• you have secondary progressive MS and still have significant relapses

It's injected under the skin every other day.

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Fingolimod (Gilenya)

You can take fingolimod (its brand name is Gilenya) if you have relapsing MS. Who can have it is a little different depending on where in the UK you live. 

In England, Wales and Northern Ireland:

  • people who have the same or an increased number of relapses despite treatment with beta interferons (Avonex, Rebif, Betaferon, Extavia or Plegridy) or glatiramer acetate (Copaxone)

In Scotland:

  • people with highly active relapsing remiting MS who have failed to respond to a DMT
  • people who have had two or more disabling relapses in one year and an increase in lesions as shown on an MRI scan

Across the UK:

If you're taking natalizumab (Tysabri) and you're at high risk of the brain infection PML you can be switched to fingolimod. The most recent ABN guidance suggests that fingolimod can also be used as the first drug treatment for people with highly active relapsing MS.

It’s a tablet you take once a day.

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Glatiramer acetate (Copaxone)

You can take glatiramer acetate (its brand name is Copaxone) if:

  • you’ve got relapsing MS and you've had a recent relapse and/or if MRI scans show new signs that your MS is active (you have new lesions)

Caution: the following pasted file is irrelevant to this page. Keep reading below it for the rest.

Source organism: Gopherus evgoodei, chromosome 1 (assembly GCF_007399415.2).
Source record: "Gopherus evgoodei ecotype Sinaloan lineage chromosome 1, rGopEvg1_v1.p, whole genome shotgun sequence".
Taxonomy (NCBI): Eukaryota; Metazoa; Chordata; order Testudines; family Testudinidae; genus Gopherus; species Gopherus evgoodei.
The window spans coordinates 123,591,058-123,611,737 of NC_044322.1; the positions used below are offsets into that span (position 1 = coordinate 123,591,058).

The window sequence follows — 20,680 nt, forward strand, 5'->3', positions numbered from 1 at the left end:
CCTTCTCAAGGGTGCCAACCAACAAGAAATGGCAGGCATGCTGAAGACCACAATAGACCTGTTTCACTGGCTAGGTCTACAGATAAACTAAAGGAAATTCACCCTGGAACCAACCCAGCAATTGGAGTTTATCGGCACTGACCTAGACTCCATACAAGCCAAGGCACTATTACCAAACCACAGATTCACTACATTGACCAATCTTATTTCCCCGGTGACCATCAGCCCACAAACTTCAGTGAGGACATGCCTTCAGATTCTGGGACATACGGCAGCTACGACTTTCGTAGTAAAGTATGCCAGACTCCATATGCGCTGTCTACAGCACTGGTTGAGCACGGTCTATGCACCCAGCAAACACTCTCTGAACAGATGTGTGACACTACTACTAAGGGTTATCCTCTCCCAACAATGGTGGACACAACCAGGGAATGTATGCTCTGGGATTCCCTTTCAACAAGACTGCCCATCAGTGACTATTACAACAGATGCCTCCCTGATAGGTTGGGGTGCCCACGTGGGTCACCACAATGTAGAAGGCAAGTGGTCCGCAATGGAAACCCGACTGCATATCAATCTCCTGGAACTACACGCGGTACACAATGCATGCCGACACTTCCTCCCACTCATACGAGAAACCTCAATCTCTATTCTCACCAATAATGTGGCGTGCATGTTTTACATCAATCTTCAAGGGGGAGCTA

It's injected under the skin using a pre-filled syringe once a day or three times a week.

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Natalizumab (Tysabri)

You can take natalizumab (its brand name is Tysabri) if:

  • you've got relapsing MS and you've had a relapse in the past year and if MRI scans show new signs (lesions) that your MS is active despite taking another DMT
  • you've got relapsing MS and (whether or not you've taken another DMT) you've had at least two relapses in the last year and MRI scans show new signs that your MS is active (you have new lesions)

Natalizumab is given through a drip (known as an infusion), which takes about an hour, with another hour to be monitored. You need to go to hospital once every four weeks for the infusion, but you don't need to stay overnight.

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Plegridy (peginterferon beta 1a).

You can take Plegridy (a brand name for one of the beta interferon drugs) if:

  • you’ve got relapsing MS and you've had a recent relapse and/or if MRI scans show new signs that your MS is active (you have new lesions)
  • you have secondary progressive MS and still have significant relapses

It's injected under the skin every two weeks.

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Rebif (beta interferon-1a)

You can take Rebif (a brand name for one of the beta interferon drugs) if:

  • you’ve got relapsing MS and you've had a recent relapse and/or if MRI scans show new signs that your MS is active (you have new lesions)
  • you have secondary progressive MS and still have significant relapses

It's injected under the skin three times a week.

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Teriflunomide (Aubagio)

You can take teriflunomide (its brand name is Aubagio) if you’ve got relapsing MS and you've had a recent relapse and/or if MRI scans show new signs that your MS is active (you have new lesions).

It’s a tablet that you take once a day.

>> Download a copy of our disease modifying therapy guide